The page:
UK exporters continue to benefit from buoyant conditions in Euro zone
Continued marked expansion of UK export markets was recorded at the start of Q4 2006, according to recent research conducted by NTC Economics Ltd on behalf of Euler Hermes UK, part of Euler Hermes, a subsidiary of AGF and member of Allianz.
The Euler Hermes UK PMI Exporters’ Index registered a reading of 57.0 in October, improving on the eight-month low of 56.7 posted in September. At this level, the index points to a further strong gain in UK exports in October, with PMI data again suggesting that the Euro zone was the key source of growth.
The Euler Hermes UK PMI Exporters’ Index is derived from the monthly Purchasing Managers’ Index® (PMI®) surveys conducted by NTC Economics and other organisations around the world covering 9,000 companies in 21 countries. By weighting together the national PMI data according to the UK’s trade with each country, a reliable monthly indication of the health of UK export markets has been calculated. The index has tended to move in advance of changes in official data on actual UK export sales, thereby providing an advance indication of export performance.
Although remaining down on highs registered earlier in the year, the index continued to perform well in October, recording a reading of 57.0, up from a revised 56.7 in the previous month. Latest data continues to suggest marked expansion of UK export markets, in line with the trend seen throughout 2006 so far.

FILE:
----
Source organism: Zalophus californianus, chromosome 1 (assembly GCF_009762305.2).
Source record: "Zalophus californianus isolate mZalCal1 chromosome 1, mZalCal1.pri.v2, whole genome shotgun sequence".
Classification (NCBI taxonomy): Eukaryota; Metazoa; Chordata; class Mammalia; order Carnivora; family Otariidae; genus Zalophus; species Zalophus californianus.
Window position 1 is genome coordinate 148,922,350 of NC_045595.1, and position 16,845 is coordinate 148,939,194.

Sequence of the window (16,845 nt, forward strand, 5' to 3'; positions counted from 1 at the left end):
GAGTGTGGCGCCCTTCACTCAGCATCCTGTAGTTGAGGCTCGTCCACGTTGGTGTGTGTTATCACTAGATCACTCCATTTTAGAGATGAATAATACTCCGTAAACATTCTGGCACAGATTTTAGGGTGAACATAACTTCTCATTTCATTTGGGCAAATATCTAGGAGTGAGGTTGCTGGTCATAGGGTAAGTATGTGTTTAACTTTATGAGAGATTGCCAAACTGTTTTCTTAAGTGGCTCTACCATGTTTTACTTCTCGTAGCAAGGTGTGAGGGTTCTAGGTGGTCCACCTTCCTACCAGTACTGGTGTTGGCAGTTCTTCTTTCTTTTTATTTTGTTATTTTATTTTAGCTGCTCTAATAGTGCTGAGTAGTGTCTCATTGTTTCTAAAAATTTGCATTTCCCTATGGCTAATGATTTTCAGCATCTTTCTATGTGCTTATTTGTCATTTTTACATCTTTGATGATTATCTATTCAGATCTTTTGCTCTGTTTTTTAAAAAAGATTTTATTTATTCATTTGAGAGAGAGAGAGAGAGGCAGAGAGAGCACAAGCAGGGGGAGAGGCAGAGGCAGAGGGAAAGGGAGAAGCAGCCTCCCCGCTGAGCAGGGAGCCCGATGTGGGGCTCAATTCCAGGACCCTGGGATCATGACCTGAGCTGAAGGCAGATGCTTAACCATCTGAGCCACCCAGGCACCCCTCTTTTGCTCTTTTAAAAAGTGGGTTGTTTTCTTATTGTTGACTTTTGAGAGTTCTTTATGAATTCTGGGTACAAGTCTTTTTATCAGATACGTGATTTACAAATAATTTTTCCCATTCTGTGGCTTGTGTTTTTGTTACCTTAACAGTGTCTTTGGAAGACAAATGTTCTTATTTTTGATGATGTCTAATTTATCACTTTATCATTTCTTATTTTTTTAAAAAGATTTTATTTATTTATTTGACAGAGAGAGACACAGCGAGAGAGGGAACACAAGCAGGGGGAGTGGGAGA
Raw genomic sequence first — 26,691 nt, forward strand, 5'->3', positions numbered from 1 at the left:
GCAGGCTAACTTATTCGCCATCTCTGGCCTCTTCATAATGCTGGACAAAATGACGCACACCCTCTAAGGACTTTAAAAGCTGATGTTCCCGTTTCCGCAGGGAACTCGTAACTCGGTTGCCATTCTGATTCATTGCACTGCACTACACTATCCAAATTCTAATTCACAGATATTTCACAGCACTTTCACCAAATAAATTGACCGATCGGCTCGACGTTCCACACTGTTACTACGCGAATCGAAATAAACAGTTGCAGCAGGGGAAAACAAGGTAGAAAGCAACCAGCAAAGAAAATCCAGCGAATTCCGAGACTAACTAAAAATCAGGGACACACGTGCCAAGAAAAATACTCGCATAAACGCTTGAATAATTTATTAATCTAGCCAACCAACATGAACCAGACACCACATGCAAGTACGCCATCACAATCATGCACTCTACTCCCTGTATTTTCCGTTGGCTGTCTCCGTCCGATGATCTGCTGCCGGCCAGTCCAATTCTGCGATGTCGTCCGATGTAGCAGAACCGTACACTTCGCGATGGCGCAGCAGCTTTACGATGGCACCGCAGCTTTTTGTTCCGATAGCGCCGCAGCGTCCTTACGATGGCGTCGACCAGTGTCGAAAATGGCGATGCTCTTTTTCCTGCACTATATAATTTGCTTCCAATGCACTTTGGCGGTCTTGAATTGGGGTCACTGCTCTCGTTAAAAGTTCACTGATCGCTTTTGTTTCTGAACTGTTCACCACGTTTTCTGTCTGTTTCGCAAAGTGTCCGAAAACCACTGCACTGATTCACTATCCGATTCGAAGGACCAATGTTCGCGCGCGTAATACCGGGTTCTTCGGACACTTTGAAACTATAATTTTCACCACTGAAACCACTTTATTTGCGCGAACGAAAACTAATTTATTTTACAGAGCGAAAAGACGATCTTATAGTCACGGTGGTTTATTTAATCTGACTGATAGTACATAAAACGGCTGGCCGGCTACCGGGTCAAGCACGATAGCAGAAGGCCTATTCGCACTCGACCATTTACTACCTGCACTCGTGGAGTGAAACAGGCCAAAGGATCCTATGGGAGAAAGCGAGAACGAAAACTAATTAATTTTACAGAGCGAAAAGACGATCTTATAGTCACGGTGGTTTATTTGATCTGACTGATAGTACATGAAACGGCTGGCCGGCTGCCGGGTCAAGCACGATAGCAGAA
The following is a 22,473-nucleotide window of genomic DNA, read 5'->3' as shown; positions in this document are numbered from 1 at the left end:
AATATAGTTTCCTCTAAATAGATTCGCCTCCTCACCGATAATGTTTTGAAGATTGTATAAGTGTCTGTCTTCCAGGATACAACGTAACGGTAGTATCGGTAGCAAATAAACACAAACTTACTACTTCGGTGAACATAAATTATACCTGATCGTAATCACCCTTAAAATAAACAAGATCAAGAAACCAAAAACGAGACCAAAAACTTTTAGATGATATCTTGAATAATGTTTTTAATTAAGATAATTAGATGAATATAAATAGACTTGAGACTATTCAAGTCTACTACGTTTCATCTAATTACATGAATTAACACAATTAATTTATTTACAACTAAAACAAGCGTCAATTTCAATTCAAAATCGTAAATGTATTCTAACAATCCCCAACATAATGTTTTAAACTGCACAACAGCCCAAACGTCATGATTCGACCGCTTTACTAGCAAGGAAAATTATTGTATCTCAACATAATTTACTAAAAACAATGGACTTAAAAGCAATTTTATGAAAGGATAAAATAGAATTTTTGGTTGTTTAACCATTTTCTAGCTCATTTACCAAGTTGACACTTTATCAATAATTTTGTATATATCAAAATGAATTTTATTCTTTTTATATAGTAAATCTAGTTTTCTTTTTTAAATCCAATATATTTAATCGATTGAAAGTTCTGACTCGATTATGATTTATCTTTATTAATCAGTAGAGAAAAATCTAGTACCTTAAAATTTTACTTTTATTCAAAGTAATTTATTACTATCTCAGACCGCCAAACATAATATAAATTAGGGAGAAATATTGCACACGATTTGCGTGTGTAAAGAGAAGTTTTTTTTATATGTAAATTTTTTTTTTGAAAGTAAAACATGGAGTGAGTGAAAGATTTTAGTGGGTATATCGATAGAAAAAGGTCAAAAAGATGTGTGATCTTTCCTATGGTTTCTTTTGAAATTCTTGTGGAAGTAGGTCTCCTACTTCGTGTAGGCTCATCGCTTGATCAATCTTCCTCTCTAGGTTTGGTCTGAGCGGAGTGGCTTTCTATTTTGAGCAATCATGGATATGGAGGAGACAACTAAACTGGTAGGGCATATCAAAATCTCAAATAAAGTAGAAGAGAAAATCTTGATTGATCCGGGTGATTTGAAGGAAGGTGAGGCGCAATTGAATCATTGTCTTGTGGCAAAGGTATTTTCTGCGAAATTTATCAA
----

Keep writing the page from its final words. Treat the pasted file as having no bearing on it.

Since the start of the year, the index has averaged 57.8 and, if this average is maintained until the end of 2006, the index would suggest the UK’s best export performance in a calendar year since 2000 (when the index averaged 59.1).
“The continuation of strong economic performance in the Euro zone remains a key factor driving export growth,” explains James Daly, Commercial Director of Euler Hermes UK.
“The region, which is the destination for over half of all UK exports, has experienced a strong economic upturn during 2006 and, according to latest PMI data, continued to experience broad based robust expansion at the start of Q4. Above-trend growth in recent months has increasingly been supported by improving domestic demand in line with falling levels of unemployment and improved corporate and consumer sentiment.
“Meanwhile, there were tentative signs of stronger US economic expansion in October. The world’s largest economy has endured a housing-led slowdown in recent months, with growth just 1.6% annualized in Q3 – its lowest rate since the start of 2003. However, in a positive development for UK exporters, data from the ISM showed a marked rebound in its non-manufacturing index to 57.1 in October, from 52.9 in September. With energy pressures showing signs of subsiding, and unemployment at a five-and-a-half year low, the outlook for consumption in the US has brightened.”
Elsewhere, the Japanese economy continues to expand moderately, though growth has down shifted since earlier in the year and there have been signs of slower consumption in recent months. Still, the Japanese PMI remained above its long-term average in October to suggest that overall growth remains firm.
The profitability of UK companies was reported to have risen in Q3, albeit only marginally, dampened by rising raw material costs and price discounting. Providing the principal support to profits growth was overseas demand, which was reported by companies to have had the most positive influence on profits of all factors for the fourth successive quarter.